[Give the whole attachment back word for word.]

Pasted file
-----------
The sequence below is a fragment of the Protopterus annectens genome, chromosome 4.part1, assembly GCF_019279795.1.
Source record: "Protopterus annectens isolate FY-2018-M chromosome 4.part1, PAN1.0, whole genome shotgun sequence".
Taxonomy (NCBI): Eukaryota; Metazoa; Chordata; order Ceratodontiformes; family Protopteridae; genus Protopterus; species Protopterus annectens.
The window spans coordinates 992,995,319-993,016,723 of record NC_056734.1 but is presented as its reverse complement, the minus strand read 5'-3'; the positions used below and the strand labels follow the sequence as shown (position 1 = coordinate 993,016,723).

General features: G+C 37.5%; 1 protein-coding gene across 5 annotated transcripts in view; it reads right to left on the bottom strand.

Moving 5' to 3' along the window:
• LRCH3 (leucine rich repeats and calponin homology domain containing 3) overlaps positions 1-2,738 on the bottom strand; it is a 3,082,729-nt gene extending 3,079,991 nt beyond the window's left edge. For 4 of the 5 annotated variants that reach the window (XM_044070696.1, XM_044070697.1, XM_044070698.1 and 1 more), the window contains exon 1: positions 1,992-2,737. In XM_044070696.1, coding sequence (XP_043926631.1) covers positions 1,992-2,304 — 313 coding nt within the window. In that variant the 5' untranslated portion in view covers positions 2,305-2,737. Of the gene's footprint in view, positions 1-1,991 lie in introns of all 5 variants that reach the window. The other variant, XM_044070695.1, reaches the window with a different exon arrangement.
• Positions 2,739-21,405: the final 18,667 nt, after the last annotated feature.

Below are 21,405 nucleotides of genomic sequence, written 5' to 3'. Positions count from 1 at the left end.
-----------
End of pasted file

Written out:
The sequence below is a fragment of the Protopterus annectens genome, chromosome 4.part1, assembly GCF_019279795.1.
Source record: "Protopterus annectens isolate FY-2018-M chromosome 4.part1, PAN1.0, whole genome shotgun sequence".
Taxonomy (NCBI): Eukaryota; Metazoa; Chordata; order Ceratodontiformes; family Protopteridae; genus Protopterus; species Protopterus annectens.
The window spans coordinates 992,995,319-993,016,723 of record NC_056734.1 but is presented as its reverse complement, the minus strand read 5'-3'; the positions used below and the strand labels follow the sequence as shown (position 1 = coordinate 993,016,723).

General features: G+C 37.5%; 1 protein-coding gene across 5 annotated transcripts in view; it reads right to left on the bottom strand.

Moving 5' to 3' along the window:
• LRCH3 (leucine rich repeats and calponin homology domain containing 3) overlaps positions 1-2,738 on the bottom strand; it is a 3,082,729-nt gene extending 3,079,991 nt beyond the window's left edge. For 4 of the 5 annotated variants that reach the window (XM_044070696.1, XM_044070697.1, XM_044070698.1 and 1 more), the window contains exon 1: positions 1,992-2,737. In XM_044070696.1, coding sequence (XP_043926631.1) covers positions 1,992-2,304 — 313 coding nt within the window. In that variant the 5' untranslated portion in view covers positions 2,305-2,737. Of the gene's footprint in view, positions 1-1,991 lie in introns of all 5 variants that reach the window. The other variant, XM_044070695.1, reaches the window with a different exon arrangement.
• Positions 2,739-21,405: the final 18,667 nt, after the last annotated feature.

Below are 21,405 nucleotides of genomic sequence, written 5' to 3'. Positions count from 1 at the left end.